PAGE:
The descendants of the following couples have all as parent ancestor Madeleine Auvray Daughter du Roy :

Bourgouin, Jacques and Marie-Jeanne Matte married in Neuville on November 3, 1695

Constantineau, François and Marie-Louise Matte married in Neuville on 5 November 1714

Dubuc, Romain and Marie-Anne Matte married to Neuville October 7, 1709

Dussault, Denis and M.-Madeleine Laroche married in Cap-Santé in 1725

Garnier ou Grenier Joseph and Marie-Angélique Matte married on St. Croix on October 3, 1717

Pelletier, Noël and Marie-Madeleine Matte married in Neuville on August 13, 1703

Laroche (Rochette, Rognon), François and M.-Louise Matte married in Neuville on 14 February 1695

Magnan, Étienne and Marie-Anne Matte married in Neuville on February 27, 1713

Pagé, François and M.-Marguerite Laroche married in Cap-Santé February 5, 1725

Perron, Pascal and M.-Louise Laroche married in Cap-Santé November 4, 1727

Brière, Joseph and M.-Jeanne Laroche married in Cap-Santé February 10, 1736

Brière, Louis and M.-Thérèse Laroche married in Cap-Santé November 27, 1741      

Several Auvray will be added in future years:

                      

Jacques Auvray was born on January 26, 1650 in France. Jacques is an immigrant arrived in 1680.
 

He married Marie-Catherine Martin, 16 January 1680 in l'ancienne Lorette, Quebec, Canada.

The couple had 6 children. Marie-Catherine Martin was born on 20 April 1664 in Quebec, Quebec, Canada. She died February 02, 1721 in Charlesbourg, Quebec, Canada (Royal Town).  His father is René said Mezeray and Nicole-Madeleine Gareman said.


Jacques Auvray died June 3, 1711 in Charlesbourg, Quebec, Canada (Royal Borough)

Children : Marie Auvray 1684 Lorette, Québec                 

                 Jacques Auvray 2/07/1687 Quebec- 1760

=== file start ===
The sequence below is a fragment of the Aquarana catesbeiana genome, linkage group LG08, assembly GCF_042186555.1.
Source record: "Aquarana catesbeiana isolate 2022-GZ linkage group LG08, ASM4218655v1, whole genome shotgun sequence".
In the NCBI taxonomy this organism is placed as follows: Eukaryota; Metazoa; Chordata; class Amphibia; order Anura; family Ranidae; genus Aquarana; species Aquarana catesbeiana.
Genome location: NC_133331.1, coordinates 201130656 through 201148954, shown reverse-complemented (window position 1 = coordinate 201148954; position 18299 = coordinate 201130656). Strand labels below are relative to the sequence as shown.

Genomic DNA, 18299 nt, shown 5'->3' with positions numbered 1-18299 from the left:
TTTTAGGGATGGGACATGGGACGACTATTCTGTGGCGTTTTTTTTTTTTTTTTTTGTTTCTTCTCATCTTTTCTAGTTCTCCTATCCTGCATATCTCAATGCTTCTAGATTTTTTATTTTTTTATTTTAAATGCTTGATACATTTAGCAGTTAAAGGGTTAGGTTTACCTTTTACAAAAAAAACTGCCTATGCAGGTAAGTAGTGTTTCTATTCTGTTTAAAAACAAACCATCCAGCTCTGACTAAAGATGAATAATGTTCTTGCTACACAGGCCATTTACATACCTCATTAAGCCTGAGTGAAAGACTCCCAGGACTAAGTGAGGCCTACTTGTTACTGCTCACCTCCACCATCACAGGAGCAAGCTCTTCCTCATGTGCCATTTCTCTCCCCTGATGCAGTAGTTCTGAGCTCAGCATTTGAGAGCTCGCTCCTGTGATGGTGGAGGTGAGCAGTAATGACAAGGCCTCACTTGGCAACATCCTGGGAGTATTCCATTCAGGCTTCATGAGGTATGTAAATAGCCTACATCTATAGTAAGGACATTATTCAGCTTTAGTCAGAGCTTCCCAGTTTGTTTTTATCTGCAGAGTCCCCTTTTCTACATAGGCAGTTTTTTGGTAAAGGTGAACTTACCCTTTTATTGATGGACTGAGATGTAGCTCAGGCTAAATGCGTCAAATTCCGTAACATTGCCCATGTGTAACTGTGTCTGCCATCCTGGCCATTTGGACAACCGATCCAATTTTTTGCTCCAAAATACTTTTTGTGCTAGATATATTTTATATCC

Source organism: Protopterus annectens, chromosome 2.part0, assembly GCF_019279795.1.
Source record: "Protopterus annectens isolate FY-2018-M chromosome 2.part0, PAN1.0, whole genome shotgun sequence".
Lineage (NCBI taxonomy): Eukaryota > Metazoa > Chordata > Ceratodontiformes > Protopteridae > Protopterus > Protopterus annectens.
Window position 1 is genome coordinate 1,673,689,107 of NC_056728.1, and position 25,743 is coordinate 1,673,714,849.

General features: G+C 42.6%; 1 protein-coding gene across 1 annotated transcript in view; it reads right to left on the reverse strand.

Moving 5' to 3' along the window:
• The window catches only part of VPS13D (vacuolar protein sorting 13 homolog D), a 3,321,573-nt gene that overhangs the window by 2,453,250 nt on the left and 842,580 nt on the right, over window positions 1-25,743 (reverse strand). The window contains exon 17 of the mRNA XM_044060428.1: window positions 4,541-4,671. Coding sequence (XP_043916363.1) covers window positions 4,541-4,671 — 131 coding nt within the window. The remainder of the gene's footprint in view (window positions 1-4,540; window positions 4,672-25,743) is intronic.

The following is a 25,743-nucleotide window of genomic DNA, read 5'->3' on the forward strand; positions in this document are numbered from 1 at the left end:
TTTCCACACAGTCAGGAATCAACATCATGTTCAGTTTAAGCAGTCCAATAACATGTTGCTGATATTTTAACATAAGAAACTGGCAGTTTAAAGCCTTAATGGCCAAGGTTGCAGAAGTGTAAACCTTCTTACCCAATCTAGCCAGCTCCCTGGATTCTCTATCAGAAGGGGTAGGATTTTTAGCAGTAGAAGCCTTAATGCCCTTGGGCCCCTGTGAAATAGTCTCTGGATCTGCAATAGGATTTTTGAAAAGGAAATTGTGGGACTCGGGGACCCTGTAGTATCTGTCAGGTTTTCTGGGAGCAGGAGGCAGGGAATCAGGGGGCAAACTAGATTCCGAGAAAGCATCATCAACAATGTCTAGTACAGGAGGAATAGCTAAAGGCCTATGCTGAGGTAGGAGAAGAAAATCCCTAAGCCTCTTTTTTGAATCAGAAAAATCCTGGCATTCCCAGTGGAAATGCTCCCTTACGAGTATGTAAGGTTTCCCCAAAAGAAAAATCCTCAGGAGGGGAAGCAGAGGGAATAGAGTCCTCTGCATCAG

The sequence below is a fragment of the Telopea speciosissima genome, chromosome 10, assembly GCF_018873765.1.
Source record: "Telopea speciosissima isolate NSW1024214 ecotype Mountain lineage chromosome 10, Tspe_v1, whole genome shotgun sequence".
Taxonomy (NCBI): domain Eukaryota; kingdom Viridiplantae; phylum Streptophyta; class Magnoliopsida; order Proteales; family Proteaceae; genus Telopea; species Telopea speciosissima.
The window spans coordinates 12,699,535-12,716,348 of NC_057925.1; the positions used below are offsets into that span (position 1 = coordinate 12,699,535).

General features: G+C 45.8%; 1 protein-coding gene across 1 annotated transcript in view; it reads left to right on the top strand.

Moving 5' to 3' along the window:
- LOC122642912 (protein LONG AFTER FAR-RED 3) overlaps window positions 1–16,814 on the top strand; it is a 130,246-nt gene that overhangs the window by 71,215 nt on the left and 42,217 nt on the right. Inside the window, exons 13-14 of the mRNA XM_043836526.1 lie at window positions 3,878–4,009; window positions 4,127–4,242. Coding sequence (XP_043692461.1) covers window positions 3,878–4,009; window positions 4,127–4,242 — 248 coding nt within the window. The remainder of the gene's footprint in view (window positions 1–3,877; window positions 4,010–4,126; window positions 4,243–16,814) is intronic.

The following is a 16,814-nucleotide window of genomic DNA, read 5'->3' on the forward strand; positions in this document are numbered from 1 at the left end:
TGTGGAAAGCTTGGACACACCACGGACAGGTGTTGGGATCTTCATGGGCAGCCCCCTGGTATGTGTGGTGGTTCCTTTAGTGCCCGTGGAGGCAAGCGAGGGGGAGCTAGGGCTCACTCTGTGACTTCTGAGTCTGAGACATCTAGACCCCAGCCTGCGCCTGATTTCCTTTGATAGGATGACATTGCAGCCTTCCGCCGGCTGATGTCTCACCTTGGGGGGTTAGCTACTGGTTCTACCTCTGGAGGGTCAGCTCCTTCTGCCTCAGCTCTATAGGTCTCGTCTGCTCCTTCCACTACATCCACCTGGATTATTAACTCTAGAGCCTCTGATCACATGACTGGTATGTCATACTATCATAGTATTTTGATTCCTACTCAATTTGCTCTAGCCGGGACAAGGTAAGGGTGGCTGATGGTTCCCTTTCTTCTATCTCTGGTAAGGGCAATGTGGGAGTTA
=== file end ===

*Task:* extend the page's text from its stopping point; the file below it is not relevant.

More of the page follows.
Thérèse Auvray 1690-1731
                 Catherine Auvray ca 1694-      

     Françoise Auvray b: 9 mai 1695 in Charlesbourg, Quebec d: vers 1738 in, Quebec      

    Marguerite Auvray b: 6 fév. 1703/04 in Charlesbourg, Quebec d: 4 fév. 1747/48 in Quebec
                Josephte Auvray b: 26 fév. 1706/07 in Charlesbourg, Quebec d: 14 mai 1758 in Quebec

Ainsi que :

Auvray, Anonyme b: 27 avril 1740 in Quebec, Quebec d: 27 Avril 1740 in Quebec, Quebec 

Auvray, Anonyme b: 7 oct. 1743 in Quebec, Quebec d: 7 oct. 1743 in Quebec, Quebec
Auvray, Francoise  b: arrive en 1705 de France 
Auvray, Jacques b: 1651 in St Saturnin, Tours, Touraine, France d: 4 Juin 1711 in Charlesbourg,

Auvray, Jacques b: 25 avril 1700 in Charlesbourg, Quebec 
Auvray, Jacques b: 6 mai 1741 in Quebec, Quebec d: 5 avril 1742 in Quebec, Quebec 
Auvray, Jacques Charles  b: 22 mars 1749/50 in Quebec, Quebec d: 1 Avril 1750 in Quebec,

Auvray, Jean Francois b: arrive vers 1751 à Quebec 
Auvray, Judith b: 1623 in France d: vers 1656 in France 
Auvray, Marguerite b: 20 décembre 1681 in Lorette, Quebec d: 23 déc. 1681 in Lorette, Quebec 
Auvray, Marie b: arrive en 1630 de France 
Auvray, Marie Angélique b: 28 mai 1737 in Quebec, Quebec 
Auvray, Marie Anne b: 16 fév. 1746/47 in Quebec, Quebec 
Auvray, Marie Catherine b: 30 juin 1736 in Quebec, Quebec d: 8 juillet 1736 in Quebec, Quebec 
Auvray, Marie Madeleine b: 18 déc. 1702 in Charlesbourg, Quebec d: 3 fév. 1702/03 in Charlesbourg,  
Auvray, Marie Thérèse b: 11 mars 1689/90 in Lorette, Quebec d: 10 mars 1730/31 in Charlesbourg,
Auvray, Noel b: arrive in 1630 in St Saturnin, Tours, Touraine, France 

You have more information and images in PDF format

Capsule 1-A (10 Pages) Format PDF: - Madeleine Auvray (EN)

The capsules # 00 are information bearing the word Matte, the capsules # 0 are of general information used to complete the capsules identified # -1 (Charles) or # 1 (Nicolas and Madeleine) or # 2 (children) , etc., which correspond to lineages of Matte ancestors.